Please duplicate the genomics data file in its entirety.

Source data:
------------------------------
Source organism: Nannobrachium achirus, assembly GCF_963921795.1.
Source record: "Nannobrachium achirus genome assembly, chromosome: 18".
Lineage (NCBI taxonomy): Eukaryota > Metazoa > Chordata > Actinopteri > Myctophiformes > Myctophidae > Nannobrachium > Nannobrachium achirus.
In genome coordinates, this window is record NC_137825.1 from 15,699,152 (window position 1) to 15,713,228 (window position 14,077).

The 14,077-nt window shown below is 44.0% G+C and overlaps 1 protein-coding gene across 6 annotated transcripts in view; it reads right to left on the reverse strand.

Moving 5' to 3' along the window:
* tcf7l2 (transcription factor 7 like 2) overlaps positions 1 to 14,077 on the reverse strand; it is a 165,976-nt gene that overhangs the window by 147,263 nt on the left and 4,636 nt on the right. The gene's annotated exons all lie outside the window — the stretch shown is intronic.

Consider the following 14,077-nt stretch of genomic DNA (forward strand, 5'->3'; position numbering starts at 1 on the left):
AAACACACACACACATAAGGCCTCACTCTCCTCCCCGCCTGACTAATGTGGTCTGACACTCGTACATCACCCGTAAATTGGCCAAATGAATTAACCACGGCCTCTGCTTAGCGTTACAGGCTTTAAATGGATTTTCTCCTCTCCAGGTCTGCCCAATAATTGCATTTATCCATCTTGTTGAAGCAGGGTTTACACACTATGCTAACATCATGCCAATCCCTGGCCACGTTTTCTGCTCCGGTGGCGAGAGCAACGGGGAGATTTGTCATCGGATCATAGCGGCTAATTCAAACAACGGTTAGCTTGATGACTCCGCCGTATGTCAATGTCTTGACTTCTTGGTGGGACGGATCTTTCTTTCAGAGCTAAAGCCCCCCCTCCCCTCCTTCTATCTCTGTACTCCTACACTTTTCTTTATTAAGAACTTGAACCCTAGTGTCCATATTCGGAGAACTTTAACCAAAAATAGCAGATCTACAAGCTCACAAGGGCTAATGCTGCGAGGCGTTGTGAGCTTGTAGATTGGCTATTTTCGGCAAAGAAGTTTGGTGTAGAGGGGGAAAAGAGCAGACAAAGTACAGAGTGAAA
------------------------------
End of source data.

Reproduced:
Source organism: Nannobrachium achirus, assembly GCF_963921795.1.
Source record: "Nannobrachium achirus genome assembly, chromosome: 18".
Lineage (NCBI taxonomy): Eukaryota > Metazoa > Chordata > Actinopteri > Myctophiformes > Myctophidae > Nannobrachium > Nannobrachium achirus.
In genome coordinates, this window is record NC_137825.1 from 15,699,152 (window position 1) to 15,713,228 (window position 14,077).

The 14,077-nt window shown below is 44.0% G+C and overlaps 1 protein-coding gene across 6 annotated transcripts in view; it reads right to left on the reverse strand.

Moving 5' to 3' along the window:
* tcf7l2 (transcription factor 7 like 2) overlaps positions 1 to 14,077 on the reverse strand; it is a 165,976-nt gene that overhangs the window by 147,263 nt on the left and 4,636 nt on the right. The gene's annotated exons all lie outside the window — the stretch shown is intronic.

Consider the following 14,077-nt stretch of genomic DNA (forward strand, 5'->3'; position numbering starts at 1 on the left):
AAACACACACACACATAAGGCCTCACTCTCCTCCCCGCCTGACTAATGTGGTCTGACACTCGTACATCACCCGTAAATTGGCCAAATGAATTAACCACGGCCTCTGCTTAGCGTTACAGGCTTTAAATGGATTTTCTCCTCTCCAGGTCTGCCCAATAATTGCATTTATCCATCTTGTTGAAGCAGGGTTTACACACTATGCTAACATCATGCCAATCCCTGGCCACGTTTTCTGCTCCGGTGGCGAGAGCAACGGGGAGATTTGTCATCGGATCATAGCGGCTAATTCAAACAACGGTTAGCTTGATGACTCCGCCGTATGTCAATGTCTTGACTTCTTGGTGGGACGGATCTTTCTTTCAGAGCTAAAGCCCCCCCTCCCCTCCTTCTATCTCTGTACTCCTACACTTTTCTTTATTAAGAACTTGAACCCTAGTGTCCATATTCGGAGAACTTTAACCAAAAATAGCAGATCTACAAGCTCACAAGGGCTAATGCTGCGAGGCGTTGTGAGCTTGTAGATTGGCTATTTTCGGCAAAGAAGTTTGGTGTAGAGGGGGAAAAGAGCAGACAAAGTACAGAGTGAAA